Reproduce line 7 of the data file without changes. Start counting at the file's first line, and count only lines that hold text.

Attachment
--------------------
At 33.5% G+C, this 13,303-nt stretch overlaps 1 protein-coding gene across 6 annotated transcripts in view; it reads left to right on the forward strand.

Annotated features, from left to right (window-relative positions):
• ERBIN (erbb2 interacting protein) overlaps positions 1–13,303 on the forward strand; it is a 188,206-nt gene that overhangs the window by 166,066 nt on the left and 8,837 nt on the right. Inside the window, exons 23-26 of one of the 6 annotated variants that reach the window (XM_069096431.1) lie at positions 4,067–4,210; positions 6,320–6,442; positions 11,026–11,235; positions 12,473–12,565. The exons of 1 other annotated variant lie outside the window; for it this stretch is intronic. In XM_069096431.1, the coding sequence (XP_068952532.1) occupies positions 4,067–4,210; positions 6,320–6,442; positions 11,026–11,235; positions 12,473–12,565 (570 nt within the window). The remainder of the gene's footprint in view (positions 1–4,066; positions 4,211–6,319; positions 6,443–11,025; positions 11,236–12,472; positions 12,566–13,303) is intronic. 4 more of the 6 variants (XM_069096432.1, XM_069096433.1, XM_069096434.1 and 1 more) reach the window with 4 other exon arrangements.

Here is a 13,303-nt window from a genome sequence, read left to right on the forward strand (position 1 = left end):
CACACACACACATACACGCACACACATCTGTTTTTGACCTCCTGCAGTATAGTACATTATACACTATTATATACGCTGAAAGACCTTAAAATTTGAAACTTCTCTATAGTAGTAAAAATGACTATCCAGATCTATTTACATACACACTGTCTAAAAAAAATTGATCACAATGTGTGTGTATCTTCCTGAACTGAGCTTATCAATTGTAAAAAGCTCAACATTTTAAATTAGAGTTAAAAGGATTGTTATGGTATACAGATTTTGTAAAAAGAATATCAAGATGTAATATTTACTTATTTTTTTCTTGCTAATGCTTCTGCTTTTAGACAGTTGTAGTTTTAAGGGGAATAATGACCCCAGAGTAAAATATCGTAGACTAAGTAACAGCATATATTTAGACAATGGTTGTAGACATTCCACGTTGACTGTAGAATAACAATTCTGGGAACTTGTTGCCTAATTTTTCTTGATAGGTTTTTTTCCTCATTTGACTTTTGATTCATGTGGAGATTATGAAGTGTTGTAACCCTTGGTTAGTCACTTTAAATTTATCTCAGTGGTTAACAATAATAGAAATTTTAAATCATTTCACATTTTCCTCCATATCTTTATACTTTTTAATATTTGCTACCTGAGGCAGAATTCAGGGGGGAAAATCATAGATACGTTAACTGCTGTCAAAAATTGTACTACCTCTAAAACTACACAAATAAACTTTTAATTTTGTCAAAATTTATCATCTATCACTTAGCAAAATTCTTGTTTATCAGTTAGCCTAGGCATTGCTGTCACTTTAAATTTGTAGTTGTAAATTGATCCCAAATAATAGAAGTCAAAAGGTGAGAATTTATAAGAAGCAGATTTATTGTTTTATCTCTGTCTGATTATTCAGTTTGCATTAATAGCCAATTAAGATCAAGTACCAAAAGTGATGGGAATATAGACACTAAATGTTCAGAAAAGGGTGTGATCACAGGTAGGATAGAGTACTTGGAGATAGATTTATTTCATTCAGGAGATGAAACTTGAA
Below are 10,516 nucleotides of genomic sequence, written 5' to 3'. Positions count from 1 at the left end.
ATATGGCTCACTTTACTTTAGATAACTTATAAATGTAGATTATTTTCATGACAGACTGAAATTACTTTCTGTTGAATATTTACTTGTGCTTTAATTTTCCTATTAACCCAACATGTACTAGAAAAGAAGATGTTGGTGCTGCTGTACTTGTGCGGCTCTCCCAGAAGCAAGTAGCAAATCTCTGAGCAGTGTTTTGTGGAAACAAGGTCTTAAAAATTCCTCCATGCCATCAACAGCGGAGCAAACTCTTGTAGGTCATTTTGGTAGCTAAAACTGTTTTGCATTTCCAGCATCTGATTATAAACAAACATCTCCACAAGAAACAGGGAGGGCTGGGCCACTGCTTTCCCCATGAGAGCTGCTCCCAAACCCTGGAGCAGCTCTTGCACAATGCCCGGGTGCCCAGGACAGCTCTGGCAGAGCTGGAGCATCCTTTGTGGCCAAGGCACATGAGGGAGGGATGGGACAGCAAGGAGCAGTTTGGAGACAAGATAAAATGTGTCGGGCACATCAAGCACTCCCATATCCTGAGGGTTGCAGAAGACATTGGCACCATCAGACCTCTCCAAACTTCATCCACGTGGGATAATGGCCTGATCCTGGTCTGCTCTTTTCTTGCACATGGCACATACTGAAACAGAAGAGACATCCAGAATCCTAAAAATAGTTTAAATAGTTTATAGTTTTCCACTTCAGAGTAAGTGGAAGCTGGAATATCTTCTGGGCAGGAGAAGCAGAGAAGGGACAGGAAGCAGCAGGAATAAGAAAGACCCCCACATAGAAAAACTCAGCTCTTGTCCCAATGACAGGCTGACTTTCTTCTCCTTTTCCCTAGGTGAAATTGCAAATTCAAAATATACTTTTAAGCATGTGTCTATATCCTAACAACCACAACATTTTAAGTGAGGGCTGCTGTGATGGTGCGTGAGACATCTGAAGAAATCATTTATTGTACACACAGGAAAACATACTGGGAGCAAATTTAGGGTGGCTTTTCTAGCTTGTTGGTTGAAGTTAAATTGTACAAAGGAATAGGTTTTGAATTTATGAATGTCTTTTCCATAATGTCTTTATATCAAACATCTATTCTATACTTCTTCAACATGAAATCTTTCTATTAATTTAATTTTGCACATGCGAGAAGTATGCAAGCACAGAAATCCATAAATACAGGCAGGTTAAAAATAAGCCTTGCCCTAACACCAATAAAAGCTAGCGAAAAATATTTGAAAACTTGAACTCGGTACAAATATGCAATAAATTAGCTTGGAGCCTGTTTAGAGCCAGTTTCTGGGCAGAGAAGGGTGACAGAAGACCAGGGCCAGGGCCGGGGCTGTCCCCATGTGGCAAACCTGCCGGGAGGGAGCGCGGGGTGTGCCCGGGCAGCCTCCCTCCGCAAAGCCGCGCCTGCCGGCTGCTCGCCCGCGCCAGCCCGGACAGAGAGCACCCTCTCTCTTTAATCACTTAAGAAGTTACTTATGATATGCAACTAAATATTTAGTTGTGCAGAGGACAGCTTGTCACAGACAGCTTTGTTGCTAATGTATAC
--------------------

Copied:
ATATGGCTCACTTTACTTTAGATAACTTATAAATGTAGATTATTTTCATGACAGACTGAAATTACTTTCTGTTGAATATTTACTTGTGCTTTAATTTTCCTATTAACCCAACATGTACTAGAAAAGAAGATGTTGGTGCTGCTGTACTTGTGCGGCTCTCCCAGAAGCAAGTAGCAAATCTCTGAGCAGTGTTTTGTGGAAACAAGGTCTTAAAAATTCCTCCATGCCATCAACAGCGGAGCAAACTCTTGTAGGTCATTTTGGTAGCTAAAACTGTTTTGCATTTCCAGCATCTGATTATAAACAAACATCTCCACAAGAAACAGGGAGGGCTGGGCCACTGCTTTCCCCATGAGAGCTGCTCCCAAACCCTGGAGCAGCTCTTGCACAATGCCCGGGTGCCCAGGACAGCTCTGGCAGAGCTGGAGCATCCTTTGTGGCCAAGGCACATGAGGGAGGGATGGGACAGCAAGGAGCAGTTTGGAGACAAGATAAAATGTGTCGGGCACATCAAGCACTCCCATATCCTGAGGGTTGCAGAAGACATTGGCACCATCAGACCTCTCCAAACTTCATCCACGTGGGATAATGGCCTGATCCTGGTCTGCTCTTTTCTTGCACATGGCACATACTGAAACAGAAGAGACATCCAGAATCCTAAAAATAGTTTAAATAGTTTATAGTTTTCCACTTCAGAGTAAGTGGAAGCTGGAATATCTTCTGGGCAGGAGAAGCAGAGAAGGGACAGGAAGCAGCAGGAATAAGAAAGACCCCCACATAGAAAAACTCAGCTCTTGTCCCAATGACAGGCTGACTTTCTTCTCCTTTTCCCTAGGTGAAATTGCAAATTCAAAATATACTTTTAAGCATGTGTCTATATCCTAACAACCACAACATTTTAAGTGAGGGCTGCTGTGATGGTGCGTGAGACATCTGAAGAAATCATTTATTGTACACACAGGAAAACATACTGGGAGCAAATTTAGGGTGGCTTTTCTAGCTTGTTGGTTGAAGTTAAATTGTACAAAGGAATAGGTTTTGAATTTATGAATGTCTTTTCCATAATGTCTTTATATCAAACATCTATTCTATACTTCTTCAACATGAAATCTTTCTATTAATTTAATTTTGCACATGCGAGAAGTATGCAAGCACAGAAATCCATAAATACAGGCAGGTTAAAAATAAGCCTTGCCCTAACACCAATAAAAGCTAGCGAAAAATATTTGAAAACTTGAACTCGGTACAAATATGCAATAAATTAGCTTGGAGCCTGTTTAGAGCCAGTTTCTGGGCAGAGAAGGGTGACAGAAGACCAGGGCCAGGGCCGGGGCTGTCCCCATGTGGCAAACCTGCCGGGAGGGAGCGCGGGGTGTGCCCGGGCAGCCTCCCTCCGCAAAGCCGCGCCTGCCGGCTGCTCGCCCGCGCCAGCCCGGACAGAGAGCACCCTCTCTCTTTAATCACTTAAGAAGTTACTTATGATATGCAACTAAATATTTAGTTGTGCAGAGGACAGCTTGTCACAGACAGCTTTGTTGCTAATGTATAC